There is no greater joy than the craft of writing, stepping outside your comfort zone, and experimenting with a new story. It’s one of the best ways to grow as a writer.
Working on this SF novel for the past two years (with stops and starts due to other writing projects and life’s demands) has been far more challenging than my previous two novels (both of which were paranormal mysteries).
What’s makes it challenging you ask? You probably didn’t ask, but I’ll tell you anyway—researching and staying true to science, keeping informed of advancements and theories in spacecraft propulsion, the latest exoplanet discoveries, and the changing landscape of space exploration (i.e. private companies like Space X taking over where NASA left off).
All of these come into play in my story. I’m on the first draft, working on what is, for now, chapter ten. The next scene I must write is an emotional goodbye between a husband and wife who, through events beyond their control, will never see each other again. The wife, a cosmologist and planetary scientist, is safely on Earth while her astronaut husband is about to die in space due to a catastrophe aboard his ship.
For this final conversation, I vacillated on which one should be the POV character. I pondered the scene for two days, until I had an epiphany this morning and identified the POV character (the husband). Over lunch, I sat down and quickly sketched out (blocked) the scene. Blocking requires minimal details, just a rough order of events and quick lines of dialogue that will all be fleshed out when you actually write the scene in your draft.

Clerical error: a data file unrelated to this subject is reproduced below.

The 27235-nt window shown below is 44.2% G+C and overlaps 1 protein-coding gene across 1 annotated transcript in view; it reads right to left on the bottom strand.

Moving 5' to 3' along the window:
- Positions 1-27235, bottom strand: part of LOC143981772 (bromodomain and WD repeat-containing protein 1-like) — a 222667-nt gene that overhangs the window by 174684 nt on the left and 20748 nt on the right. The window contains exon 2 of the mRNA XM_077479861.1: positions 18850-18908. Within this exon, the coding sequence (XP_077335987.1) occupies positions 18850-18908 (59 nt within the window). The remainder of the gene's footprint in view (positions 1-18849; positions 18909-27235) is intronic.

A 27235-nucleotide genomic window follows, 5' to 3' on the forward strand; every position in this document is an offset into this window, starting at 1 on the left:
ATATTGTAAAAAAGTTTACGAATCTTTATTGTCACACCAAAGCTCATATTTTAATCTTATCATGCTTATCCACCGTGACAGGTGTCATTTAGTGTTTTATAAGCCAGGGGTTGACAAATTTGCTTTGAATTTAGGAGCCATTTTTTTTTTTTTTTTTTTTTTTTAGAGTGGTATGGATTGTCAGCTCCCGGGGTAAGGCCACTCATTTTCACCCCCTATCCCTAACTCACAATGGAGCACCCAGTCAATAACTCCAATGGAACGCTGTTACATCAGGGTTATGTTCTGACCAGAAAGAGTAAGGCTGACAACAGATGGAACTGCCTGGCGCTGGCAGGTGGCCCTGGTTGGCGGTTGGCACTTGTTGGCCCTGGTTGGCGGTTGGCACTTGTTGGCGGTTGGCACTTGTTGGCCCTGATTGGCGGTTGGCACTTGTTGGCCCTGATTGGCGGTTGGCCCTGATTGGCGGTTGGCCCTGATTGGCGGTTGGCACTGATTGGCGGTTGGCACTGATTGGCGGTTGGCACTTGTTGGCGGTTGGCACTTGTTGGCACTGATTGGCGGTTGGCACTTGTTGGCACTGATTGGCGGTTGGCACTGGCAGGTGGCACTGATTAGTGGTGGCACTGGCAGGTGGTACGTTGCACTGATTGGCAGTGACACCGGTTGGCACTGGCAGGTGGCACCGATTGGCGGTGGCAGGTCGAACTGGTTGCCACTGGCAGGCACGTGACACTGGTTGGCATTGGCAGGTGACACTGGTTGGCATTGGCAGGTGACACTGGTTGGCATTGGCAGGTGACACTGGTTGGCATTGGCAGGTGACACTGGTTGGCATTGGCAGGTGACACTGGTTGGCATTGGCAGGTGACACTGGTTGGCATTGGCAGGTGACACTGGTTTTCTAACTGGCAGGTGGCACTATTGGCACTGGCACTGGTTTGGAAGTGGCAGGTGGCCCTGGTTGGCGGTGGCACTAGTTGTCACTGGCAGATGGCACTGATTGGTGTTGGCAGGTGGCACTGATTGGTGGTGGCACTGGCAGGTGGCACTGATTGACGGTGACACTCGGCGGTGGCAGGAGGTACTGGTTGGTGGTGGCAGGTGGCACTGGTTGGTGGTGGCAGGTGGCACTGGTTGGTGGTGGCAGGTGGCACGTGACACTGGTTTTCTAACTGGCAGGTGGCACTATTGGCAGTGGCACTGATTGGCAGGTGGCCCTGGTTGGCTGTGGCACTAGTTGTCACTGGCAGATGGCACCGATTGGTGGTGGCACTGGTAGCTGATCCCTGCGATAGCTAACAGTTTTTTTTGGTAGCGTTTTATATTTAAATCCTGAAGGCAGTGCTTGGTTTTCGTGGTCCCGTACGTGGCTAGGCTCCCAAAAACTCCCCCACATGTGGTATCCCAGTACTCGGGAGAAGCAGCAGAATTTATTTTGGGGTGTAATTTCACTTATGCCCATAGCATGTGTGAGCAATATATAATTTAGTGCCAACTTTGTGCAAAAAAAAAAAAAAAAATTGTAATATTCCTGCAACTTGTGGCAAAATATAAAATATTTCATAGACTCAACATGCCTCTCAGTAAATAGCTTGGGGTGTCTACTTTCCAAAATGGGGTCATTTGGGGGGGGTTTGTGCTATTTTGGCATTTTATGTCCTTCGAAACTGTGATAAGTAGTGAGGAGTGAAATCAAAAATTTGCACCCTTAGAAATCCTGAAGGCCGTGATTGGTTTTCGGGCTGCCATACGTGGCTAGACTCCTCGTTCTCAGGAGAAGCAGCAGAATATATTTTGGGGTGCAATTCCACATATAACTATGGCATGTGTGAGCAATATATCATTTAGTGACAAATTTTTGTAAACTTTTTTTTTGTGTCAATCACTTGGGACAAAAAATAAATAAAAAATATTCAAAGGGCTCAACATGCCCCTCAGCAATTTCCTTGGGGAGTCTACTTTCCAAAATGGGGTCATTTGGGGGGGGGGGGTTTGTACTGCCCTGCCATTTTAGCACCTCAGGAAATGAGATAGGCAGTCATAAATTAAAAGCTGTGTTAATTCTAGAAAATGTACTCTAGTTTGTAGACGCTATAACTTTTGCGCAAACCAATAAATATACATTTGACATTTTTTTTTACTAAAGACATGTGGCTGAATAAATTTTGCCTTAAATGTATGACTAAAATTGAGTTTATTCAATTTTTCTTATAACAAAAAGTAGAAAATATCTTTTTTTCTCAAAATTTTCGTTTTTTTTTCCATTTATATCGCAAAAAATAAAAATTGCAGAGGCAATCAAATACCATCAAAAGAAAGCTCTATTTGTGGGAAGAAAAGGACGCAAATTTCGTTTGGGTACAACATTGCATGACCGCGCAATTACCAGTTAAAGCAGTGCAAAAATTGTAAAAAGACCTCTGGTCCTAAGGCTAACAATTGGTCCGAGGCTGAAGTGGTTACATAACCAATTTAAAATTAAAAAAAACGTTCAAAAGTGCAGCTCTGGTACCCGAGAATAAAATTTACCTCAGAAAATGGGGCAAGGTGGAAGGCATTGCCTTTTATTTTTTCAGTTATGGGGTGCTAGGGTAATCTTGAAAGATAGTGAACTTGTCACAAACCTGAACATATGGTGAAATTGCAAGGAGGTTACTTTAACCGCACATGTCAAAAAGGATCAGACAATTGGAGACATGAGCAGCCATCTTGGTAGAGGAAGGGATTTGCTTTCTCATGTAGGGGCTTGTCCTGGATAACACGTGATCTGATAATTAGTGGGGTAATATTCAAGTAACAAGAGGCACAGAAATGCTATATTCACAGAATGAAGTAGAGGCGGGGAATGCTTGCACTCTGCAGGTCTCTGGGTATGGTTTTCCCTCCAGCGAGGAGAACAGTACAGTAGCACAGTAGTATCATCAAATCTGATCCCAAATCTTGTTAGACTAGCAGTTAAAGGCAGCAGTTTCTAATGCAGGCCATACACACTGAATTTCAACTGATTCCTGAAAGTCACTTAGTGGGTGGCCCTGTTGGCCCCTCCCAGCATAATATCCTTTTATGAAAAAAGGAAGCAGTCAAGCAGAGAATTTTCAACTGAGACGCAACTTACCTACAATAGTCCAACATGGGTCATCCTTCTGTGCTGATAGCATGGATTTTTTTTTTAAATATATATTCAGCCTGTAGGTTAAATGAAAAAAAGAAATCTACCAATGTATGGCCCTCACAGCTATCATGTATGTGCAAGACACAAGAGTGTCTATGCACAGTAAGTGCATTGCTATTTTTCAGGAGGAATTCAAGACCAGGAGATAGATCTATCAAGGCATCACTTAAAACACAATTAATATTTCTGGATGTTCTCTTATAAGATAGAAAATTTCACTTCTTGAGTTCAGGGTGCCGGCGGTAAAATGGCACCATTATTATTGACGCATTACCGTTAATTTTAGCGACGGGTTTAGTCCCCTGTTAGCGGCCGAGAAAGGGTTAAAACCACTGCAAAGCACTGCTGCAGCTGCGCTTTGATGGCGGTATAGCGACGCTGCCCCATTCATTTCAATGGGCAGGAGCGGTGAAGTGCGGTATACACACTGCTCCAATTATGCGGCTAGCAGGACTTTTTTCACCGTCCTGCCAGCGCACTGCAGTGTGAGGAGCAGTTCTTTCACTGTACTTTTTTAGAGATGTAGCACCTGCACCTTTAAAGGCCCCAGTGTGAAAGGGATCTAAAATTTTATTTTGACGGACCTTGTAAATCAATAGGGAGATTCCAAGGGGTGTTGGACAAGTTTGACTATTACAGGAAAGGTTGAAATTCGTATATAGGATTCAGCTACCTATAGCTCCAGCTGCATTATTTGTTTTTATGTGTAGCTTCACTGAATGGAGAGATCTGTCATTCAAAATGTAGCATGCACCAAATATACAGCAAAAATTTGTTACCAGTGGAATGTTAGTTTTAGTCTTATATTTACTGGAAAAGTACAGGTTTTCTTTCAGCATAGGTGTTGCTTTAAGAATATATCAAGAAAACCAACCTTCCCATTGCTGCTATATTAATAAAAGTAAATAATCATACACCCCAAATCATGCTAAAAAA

Some writers actually structure their blocking into categories (see March McCarron’s example here). For me, I already had the details of the setting, the situation, the tension, etc. I just needed to get my flowing thoughts on paper ASAP regarding the dialogue and the transition to the next scene.
After two handwritten pages of blocking, it all clicked perfectly. I jotted down several lines of dialogue that I had not thought of before—basically what their conversation will cover and the natural tension, fear, anxiety, and ultimate loss that will be imbued in their final words.
What’s more, I found a way to smoothly transition into the next scene where the husband and his pilot decide whether to die a slow death in space or go out in a blaze of glory. I don’t want to divulge details, of course, but sketching out a scene that I was not immediately certain how to approach was exceptionally helpful.
Even though I outline all of my stories before writing them, some scenes require a bit more thought and prep work than others. That’s where blocking can help provide direction, by allowing you to quickly experiment with a scene to find the best way to write it.
Here are some further resources about blocking scenes:
The Novel Writing Roadmap – Step 11: Blocking by the Novel Factory
Rough Out a Scene: Goals, DOs, DON’Ts, and the Writing by Darcy Pattison